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Debian has cast iron rules for package growth & death

May 7th, 2015 No comments

A plot in a paper on the growth of packages in Debian over the last 15 years caught my eye. The number of packages in growing approximately linear in time (fitted red line) while the total lines of code is each release (green line, axis on right in GigaSLOC) is growing non-linearly (I suspect exponential). The obvious conclusion is that the size of each package is also growing over time; rummaging through the data provided with the paper uncovered an increase in average package size from 25.6 to 39.4 KSLOC (the full dataset is being made available on the 15th of this month).

Packages in each Debian release

The straight line fit is excellent, explaining over 99.5% of the variance (code and data). Packages have been constantly added at the rate of 3.3 per day for over 15 years. Is there some rule that says Debian has to grow at 1,000 packages per year?

The numbers in one table showed that packages were being removed in non-trivial quantities. I wondered what the half-life of a package might be and in amongst the data provided by the paper’s authors was a list of packages shipped in each Debian release, just what was needed to create a survival curve. The answer to my package half-life question is around 11 years, as can be seen below (dashed lines are the 95% confidence interval).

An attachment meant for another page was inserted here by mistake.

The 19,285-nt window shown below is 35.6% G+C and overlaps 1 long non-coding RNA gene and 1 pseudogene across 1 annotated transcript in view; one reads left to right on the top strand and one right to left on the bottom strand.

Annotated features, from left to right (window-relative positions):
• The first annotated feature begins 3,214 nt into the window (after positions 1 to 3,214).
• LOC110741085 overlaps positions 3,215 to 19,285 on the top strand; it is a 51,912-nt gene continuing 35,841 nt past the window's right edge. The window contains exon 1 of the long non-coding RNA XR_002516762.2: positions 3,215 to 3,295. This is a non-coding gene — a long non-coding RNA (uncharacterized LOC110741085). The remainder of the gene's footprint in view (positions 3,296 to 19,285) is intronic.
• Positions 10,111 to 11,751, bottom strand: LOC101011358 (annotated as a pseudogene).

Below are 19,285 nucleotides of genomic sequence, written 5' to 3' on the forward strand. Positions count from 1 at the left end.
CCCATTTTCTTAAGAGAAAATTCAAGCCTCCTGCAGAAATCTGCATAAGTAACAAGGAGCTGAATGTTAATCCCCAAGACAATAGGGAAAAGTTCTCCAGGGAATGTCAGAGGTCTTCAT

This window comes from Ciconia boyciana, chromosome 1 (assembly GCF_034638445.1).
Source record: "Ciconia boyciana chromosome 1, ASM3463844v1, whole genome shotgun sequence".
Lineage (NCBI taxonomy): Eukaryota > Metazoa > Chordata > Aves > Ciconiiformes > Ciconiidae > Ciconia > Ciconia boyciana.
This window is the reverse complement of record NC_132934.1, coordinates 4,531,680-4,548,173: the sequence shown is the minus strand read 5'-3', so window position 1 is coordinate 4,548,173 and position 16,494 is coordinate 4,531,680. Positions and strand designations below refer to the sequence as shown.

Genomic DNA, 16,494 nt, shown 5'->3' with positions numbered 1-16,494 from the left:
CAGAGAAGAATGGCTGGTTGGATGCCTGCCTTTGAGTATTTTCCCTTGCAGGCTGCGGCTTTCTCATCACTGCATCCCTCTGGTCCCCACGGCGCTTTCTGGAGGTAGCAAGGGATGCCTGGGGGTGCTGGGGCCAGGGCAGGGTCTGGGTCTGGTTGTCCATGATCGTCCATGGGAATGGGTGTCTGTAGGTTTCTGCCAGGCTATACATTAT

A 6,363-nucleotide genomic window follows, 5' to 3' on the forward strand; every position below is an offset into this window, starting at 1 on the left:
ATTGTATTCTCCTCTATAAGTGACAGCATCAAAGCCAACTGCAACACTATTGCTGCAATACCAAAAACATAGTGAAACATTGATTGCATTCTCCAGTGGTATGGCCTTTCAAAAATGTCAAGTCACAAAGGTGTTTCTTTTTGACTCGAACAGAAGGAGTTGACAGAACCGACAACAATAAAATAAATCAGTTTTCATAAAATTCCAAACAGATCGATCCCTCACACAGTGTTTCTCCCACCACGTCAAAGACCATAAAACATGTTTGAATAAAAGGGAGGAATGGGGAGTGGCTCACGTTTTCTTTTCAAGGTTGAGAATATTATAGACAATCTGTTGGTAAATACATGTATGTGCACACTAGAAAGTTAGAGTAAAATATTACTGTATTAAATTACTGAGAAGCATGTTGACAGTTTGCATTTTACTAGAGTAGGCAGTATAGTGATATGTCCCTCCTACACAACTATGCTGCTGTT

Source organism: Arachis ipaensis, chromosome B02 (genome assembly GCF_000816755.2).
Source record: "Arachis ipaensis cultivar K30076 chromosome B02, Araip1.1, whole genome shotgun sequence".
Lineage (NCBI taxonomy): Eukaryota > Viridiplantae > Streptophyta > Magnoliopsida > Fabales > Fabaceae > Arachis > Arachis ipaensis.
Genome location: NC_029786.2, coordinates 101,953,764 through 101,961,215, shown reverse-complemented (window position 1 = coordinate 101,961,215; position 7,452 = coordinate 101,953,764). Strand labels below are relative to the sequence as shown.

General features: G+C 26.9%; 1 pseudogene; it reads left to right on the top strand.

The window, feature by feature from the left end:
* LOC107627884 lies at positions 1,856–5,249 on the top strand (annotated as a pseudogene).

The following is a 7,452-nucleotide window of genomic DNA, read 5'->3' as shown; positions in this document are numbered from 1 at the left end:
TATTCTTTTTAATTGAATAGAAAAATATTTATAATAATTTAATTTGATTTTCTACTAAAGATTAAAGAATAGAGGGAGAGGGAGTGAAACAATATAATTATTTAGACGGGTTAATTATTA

Survival curve of Debian packages

Most packages survive for two Debian releases, followed by a 10% cull and then steady decline; the survival curve is slightly concave, meaning younger packages are more likely to be removed (rather than removal being age independent). An 11 year half-life corresponds to an annual removal rate of around 9%. Is this another Debian release rule, around 10% of current packages must be removed for the next release (which means they have to be replaced by an equal number of new packages to keep that steady 3.3 per day overall increase)?

Where is all the code needed to increase the size of existing packages, and create all these new packages, coming from?

Perhaps packages are being replaced by a variant of themselves, created by somebody who has jumped in with lots of ideas (and free time) about where they want to take the application.

If there are 1,000 different kinds of application, then Debian now have 20 implementations of each of them and the next release will have one new implementation for each of them and almost two of each existing implementations will be replaced.

I wonder how much of this code is copy-and-paste, we will have to wait for the release of the full dataset (and some spare time on somebodies part).

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